Best Buy beats its online sales record during the pandemic
Best Buy reported a 242% surge in second-quarter online sales as pandemic-driven work- and learn-from-home trends spurred demand for computers and other electronics. The retailer booked comparable online sales of $4.85 billion in the quarter, beating a record set last holiday season, and same-store sales grew 5% despite appointment-only rules that were in place at most stores for about half of the three-month period.
Full Story: Star Tribune (Minneapolis-St. Paul, Minn.) (tiered subscription model) (8/25)




Annual commissary customer service survey starts Aug. 24

tool to help us do that.” In addition to the annual CCSS, DeCA also employs ForeSee, a robust survey platform that gives …


Food safety month: Commissaries reinforce customers’ awareness of foodborne illnesses during September


org. -DeCA- About DeCA: The Defense Commissary Agency operates a worldwide chain of commissaries providing …

Wiesbaden Exchange Shopper Takes Home $10,000 Shopping Spree


Wiesbaden, won a $10,000 shopping spree courtesy of the Army & Air Force Exchange Service’s Subway Sip. Rip. Ultimate Trip …

Ribbon cutting opens newly constructed Single Enlisted Barracks


Watanabe. “And they’re located just across the street from our Commissary, NEX, Navy Lodge and future facilities which …


NEX Drive/Up Program Makes Life Easier for Customers

The Navy Exchange Service Command (NEXCOM) will roll out its new Drive/Up Program to select NEX locations Sept 3. The Drive/Up Program allows customers to safely pick up merchandise curbside.

“We have been working to create a buy online, pick up in store program to make shopping easier for our customers,” said Robert J. Bianchi, Chief Executive Officer, NEXCOM. “When the COVID-19 pandemic began with its stay-at-home orders and social distancing requirements, we knew we had to implement this program as soon as we could. We want our customers to feel safe while still being able to purchase the products they need for themselves and their families.”

To be eligible for the NEX Drive/Up service, customers must have an account on the NEX online store, Customers can purchase items listed in the NEX Everyday Essentials digital flier or the weekly Drive/Up Specials digital flier, both of which are available on Some products eligible for purchase include cleaning supplies, baby items including diapers, formula and wipes, personal and beauty care, health essentials, snacks and non-alcoholic beverages.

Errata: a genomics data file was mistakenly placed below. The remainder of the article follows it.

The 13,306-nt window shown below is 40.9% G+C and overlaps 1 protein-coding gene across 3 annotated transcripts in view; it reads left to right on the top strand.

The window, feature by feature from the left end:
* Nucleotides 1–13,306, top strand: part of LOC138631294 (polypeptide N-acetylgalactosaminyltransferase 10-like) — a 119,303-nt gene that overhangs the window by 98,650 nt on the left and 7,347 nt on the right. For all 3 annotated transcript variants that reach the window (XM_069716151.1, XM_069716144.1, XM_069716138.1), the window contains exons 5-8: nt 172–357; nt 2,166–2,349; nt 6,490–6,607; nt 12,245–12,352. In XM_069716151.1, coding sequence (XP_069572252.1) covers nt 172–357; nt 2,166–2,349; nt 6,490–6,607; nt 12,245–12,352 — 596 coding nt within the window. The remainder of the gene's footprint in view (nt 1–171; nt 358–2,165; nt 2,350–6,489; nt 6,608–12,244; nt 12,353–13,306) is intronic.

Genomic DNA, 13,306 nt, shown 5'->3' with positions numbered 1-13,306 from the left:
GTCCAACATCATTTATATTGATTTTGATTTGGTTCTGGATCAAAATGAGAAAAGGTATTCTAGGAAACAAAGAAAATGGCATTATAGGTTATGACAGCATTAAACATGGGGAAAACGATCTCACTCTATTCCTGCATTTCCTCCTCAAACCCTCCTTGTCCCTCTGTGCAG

Orders are ready for pickup within 48 hours of being placed. Once the order is fulfilled at the store, a NEX White Glove associate will contact the customer for payment information. The order will be ready for customer pick up within 30 minutes of payment. Orders can be picked up Monday – Saturday 12 p. m. – 6 p. m. and Sunday 12 p.m. – 5 p. m.

Each participating NEX store has designated Drive/Up Service parking spots. Customers need to call the NEX to let them know they are parked at the store. Once the customer shows their Department of Defense ID to confirm the order, the NEX associate will place the customer’s items in the car.

The NEX Drive/Up Program is available at NEX Oceana, Little Creek and Norfolk, Va.; NEX San Diego; NEX Pearl Harbor; NEX Bethesda, Md.; NEX Jacksonville and Pensacola, Fla.; NEX Guam; and NEX Yokosuka, Japan.


NEX adjusts hours after 7 employees test positive for virus


In the past week, seven employees from Navy Exchange Guam have tested positive for COVID-19. As a result, effective Saturday, Aug…

Army & Air Force Exchange Service Named Best for Vets Employer for Seventh Consecutive Year


Since 1895, the Army & Air Force Exchange Service (Exchange) has gone where Soldiers, Airmen and their …


 Mark your Calendar

October 19-20, 2020                      ALA National (Virtual) Convention           

September 22-24, 2020                  ALA/DeCA  (Virtual) Joint Business Planning Workshop

NEXCOM Rolls Out Curbside ‘Drive/Up’ Program

Source: NEXCOM

Edited By: Larry Lapka

On Sept. 3, the Navy Exchange Service Command (NEXCOM) rolled out its new “Drive/Up” Program to select NEX locations. This program allows customers to safely pick up merchandise curbside.